2. The prevalency of wrath and judgment for that sin. (2.) The inhabitants of the earth will be pursued from time to time, from place to place, by one mischief or other (v. 17, 18): Fear, and the pit, and the snare (fear of the pit and the snare) are upon them wherever they are; for the sons of men know not what evil they may suddenly be snared in, Eccl. 9:12. These three words seem to be chosen for the sake of an elegant paranomasia, or, as we now scornfully call it, a jungle of words: Pachad, and Pachath, and Pach; but the meaning is plain (v. 18), that evil pursues sinners (Prov. 13:21), that the curse shall overtake the disobedient (Deu. 28:15), that those who are secure because they have escaped one judgment know not how soon another may arrest them. What this prophet threatens all the inhabitants of the earth with another makes part of the judgment of Moab, Jer. 48:43, 44. But it is a common instance of the calamitous state of human life that when we seek to avoid one mischief we fall into a worse, and that the end of one trouble is often the beginning of another; so that we are least safe when we are most secure. (2.) The earth itself will be shaken to pieces. It will be literally so at last, when all the works therein shall be burnt up; and it is often figuratively so before that period. The windows from on high are open to pour down wrath, as in the universal deluge. Upon the wicked God shall rain snares (Ps. 11:6); and, the fountains of the great deep being broken up, the foundations of the earth do shake of course, the frame of nature is unhinged, and all is in confusion. See how elegantly this is expressed (v. 19, 20): The earth is utterly broken down; it is clean dissolved; it is moved exceedingly, moved out of its place. God shakes heaven and earth, Hag. 2:6. See the misery of those who lay up their treasure in the things of the earth and mind those things; they place their confidence in that which will shortly be utterly broken down and dissolved. The earth shall reel to and fro like a drunkard; so unsteady, so uncertain, are all the motions of these things. Worldly men dwell in it as in a palace, as in a castle, as in an impregnable tower; but it shall be removed like a cottage, so easily, so suddenly, and with so little loss to the great landlord. The pulling down of the earth will be but like the pulling down of a cottage, which the country is willing to be rid of, because it does but harbour beggars; and therefore no care is taken to rebuild it: It shall fall, and not rise again; but there shall be new heavens and a new earth, in which shall dwell nothing but righteousness. But what is it that shakes the earth thus and sinks it? It is the transgression thereof that shall be heavy upon it. Note, Sin is a burden to the whole creation; it is a heavy burden, a burden under which it groans now and will sink at last. Sin is the ruin of states, and kingdoms, and families; they fall under the weight of that talent of lead, Zec. 5:7, 8. (3.) God will have a particular controversy with the kings and great men of the earth (v. 21): He will punish the host of the high ones. Hosts of princes are no more before God than hosts of common men; what can a host of high ones do with their combined force when the Most High, the Lord of hosts, contends with them to abase their height, and scatter their hosts, and break all their confederacies? The high ones, that are on high, that are puffed up with their height and grandeur, that think themselves so high that they are out of the reach of any danger, God will visit upon them all their pride and cruelty, with which they have oppressed and injured their neighbours and subjects, and it shall now return upon their own heads. The kings of the earth shall now be reckoned with upon the earth, to show that verily there is a God that judges in the earth and will render to the proudest of kings according to the fruit of their doings. Let those that are trampled upon by the high ones of the earth comfort themselves with this, that though they cannot, dare not, must not, resist them, yet there is a God that will call them to an account, that will triumph over them upon their own dunghill: for the earth they are kings of is in the eye of God no better. This is general only. It is particularly foretold (v. 22) that they shall be gathered together as prisoners, convicted condemned prisoners, are gathered in the pit, or dungeon, and there they shall be shut up under close confinement. The kings and high ones, who took all possible liberty themselves, and took a pride and pleasure in shutting up others, shall now be themselves shut up. Let not the free man glory in his freedom, any more than the strong man in his strength, for he knows not what restraints he is reserved for. But after many days they shall be visited, either, [1.] They shall be visited in wrath; it is the same word, in another form, that is used (v. 21), the Lord shall punish them; they shall be reserved to the day of execution, as condemned prisoners are, and as fallen angels are reserved in chains of darkness to the judgment of the great day, Jude 6. Let this account for the delays of divine vengeance; sentence is not executed speedily, because execution-day has not yet come, and perhaps will not come till after many days; but it is certain that the wicked is reserved for the day of destruction, and is therefore preserved in the mean time, but shall be brought forth to the day of wrath, Job 21:30. Let us therefore judge nothing before the time. [2.] They shall be visited in mercy, and be discharged from their imprisonment, and shall again obtain, if not their dignity, yet their liberty. Nebuchadnezzar, in his conquests, made many kings and princes his captives, and kept them in the dungeon in Babylon, and, among the rest, Jehoiachin King of Judah; but after many days, when Nebuchadnezzar's head was laid, his son visited them, and granted (as should seem) some reviving to them all in their bondage; for it is made an instance of his particular kindness to Jehoiachin that he set his throne above the throne of the rest of the kings that were with him, Jer. 52:32. If we apply this to the general state of mankind, it imports a revolution of conditions; those that were high are punished, those that were punished are relieved, after many days, that none in this world may be secure though their condition be ever so prosperous, nor any despair though their condition be ever so deplorable.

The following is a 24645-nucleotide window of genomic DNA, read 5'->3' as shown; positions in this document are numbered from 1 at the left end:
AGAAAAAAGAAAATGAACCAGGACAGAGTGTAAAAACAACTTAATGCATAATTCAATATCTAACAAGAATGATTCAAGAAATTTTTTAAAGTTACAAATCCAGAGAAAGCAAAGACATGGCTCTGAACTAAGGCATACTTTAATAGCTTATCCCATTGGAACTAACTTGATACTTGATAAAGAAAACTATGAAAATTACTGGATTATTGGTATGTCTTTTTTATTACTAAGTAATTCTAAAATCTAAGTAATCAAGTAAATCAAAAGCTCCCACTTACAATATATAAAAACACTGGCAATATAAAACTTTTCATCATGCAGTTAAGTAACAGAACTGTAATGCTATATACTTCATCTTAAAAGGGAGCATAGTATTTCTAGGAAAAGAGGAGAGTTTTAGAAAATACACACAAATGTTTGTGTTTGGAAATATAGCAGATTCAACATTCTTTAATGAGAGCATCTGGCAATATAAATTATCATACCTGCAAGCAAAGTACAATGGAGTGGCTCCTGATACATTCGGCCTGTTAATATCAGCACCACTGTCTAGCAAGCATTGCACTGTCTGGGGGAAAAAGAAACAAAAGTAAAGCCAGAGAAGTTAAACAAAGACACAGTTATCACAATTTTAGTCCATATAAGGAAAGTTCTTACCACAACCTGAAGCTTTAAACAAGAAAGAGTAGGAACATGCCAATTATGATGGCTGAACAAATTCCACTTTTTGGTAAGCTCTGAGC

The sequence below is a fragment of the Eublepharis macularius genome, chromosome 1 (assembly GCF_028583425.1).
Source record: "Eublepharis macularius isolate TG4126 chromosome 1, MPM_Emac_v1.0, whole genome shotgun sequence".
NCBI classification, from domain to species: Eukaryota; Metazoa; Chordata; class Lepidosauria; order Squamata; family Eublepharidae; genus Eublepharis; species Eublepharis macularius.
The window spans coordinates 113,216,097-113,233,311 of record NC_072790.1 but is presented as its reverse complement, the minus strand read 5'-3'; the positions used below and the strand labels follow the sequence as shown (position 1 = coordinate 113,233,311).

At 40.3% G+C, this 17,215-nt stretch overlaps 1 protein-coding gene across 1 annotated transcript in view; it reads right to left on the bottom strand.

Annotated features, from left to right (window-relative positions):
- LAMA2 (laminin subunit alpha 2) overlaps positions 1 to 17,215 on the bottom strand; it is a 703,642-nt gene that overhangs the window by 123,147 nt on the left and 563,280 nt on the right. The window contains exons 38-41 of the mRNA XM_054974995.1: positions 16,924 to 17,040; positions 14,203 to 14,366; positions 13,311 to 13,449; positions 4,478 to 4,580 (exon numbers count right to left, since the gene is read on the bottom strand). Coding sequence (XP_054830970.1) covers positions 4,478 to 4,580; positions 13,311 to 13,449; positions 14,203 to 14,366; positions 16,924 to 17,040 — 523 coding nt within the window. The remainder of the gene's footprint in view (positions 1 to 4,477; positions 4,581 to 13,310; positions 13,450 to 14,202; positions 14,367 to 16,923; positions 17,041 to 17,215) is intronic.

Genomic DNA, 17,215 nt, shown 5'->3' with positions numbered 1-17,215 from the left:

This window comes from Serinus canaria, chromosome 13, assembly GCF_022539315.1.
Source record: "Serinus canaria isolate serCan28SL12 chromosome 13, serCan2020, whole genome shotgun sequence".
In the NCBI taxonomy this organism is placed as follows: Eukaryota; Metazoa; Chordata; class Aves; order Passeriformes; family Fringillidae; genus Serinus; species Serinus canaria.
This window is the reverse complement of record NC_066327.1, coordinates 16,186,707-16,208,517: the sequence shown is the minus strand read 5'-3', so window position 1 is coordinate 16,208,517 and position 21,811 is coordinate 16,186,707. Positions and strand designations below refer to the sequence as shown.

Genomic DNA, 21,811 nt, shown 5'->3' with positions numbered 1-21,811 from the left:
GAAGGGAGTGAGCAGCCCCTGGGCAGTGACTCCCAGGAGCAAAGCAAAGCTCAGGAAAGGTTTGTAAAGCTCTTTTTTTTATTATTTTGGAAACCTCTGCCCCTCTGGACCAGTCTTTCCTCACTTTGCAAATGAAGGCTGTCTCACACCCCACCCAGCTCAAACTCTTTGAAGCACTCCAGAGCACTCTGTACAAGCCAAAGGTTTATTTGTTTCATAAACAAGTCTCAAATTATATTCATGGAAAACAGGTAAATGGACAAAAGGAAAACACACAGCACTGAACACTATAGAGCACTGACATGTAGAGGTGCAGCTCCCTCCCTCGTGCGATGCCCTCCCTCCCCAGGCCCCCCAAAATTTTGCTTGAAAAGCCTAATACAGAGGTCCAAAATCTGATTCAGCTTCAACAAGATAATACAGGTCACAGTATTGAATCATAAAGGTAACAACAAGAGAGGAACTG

3. Glory to God in all this, v. 23. When all this comes to pass, when the proud enemies of God's church are humbled and brought down, (1.) Then it shall appear, beyond contradiction, that the Lord reigns, which is always true, but not always alike evident. When the kings of the earth are punished for their tyranny and oppression, then it is proclaimed and proved to all the world that God is King of kings—King above them, by whom they are accountable—that he reigns as Lord of hosts, of all hosts, of their hosts,—that he reigns in Mount Zion, and in Jerusalem, in his church, for the honour and welfare of that, pursuant to the promises on which that is founded, reigns in his word and ordinances,—that he reigns before his ancients, before all his saints, especially before his ministers, the elders of his church, who have their eye upon all the out-goings of his power and providence, and, in all these events, observe his hand. God's ancients, the old disciples, the experienced Christians, that have often, when they have been perplexed, gone into the sanctuary of God in Zion and Jerusalem, and acquainted themselves with his manifestations of himself there, shall see more than others of God's dominion and sovereignty in these operations of his providence. (2.) Then it shall appear, beyond comparison, that he reigns gloriously, in such brightness and lustre that the moon shall be confounded and the sun ashamed, as the smaller lights are eclipsed and extinguished by the greater. Great men, who thought themselves to have as bright a lustre and as vast a dominion as the sun and moon, shall be ashamed when God appears above them, much more when he appears against them. Then shall their faces be filled with shame, that they may seek God's name. The eastern nations worshipped the sun and moon; but, when God shall appear so gloriously for his people against his and their enemies, all these pretended deities shall be ashamed that ever they received the homage of their deluded worshippers. The glory of the Creator infinitely outshines the glory of the brightest creatures. In the great day, when the Judge of heaven and earth shall shine forth in his glory, the sun shall by his transcendent lustre be turned into darkness and the moon into blood.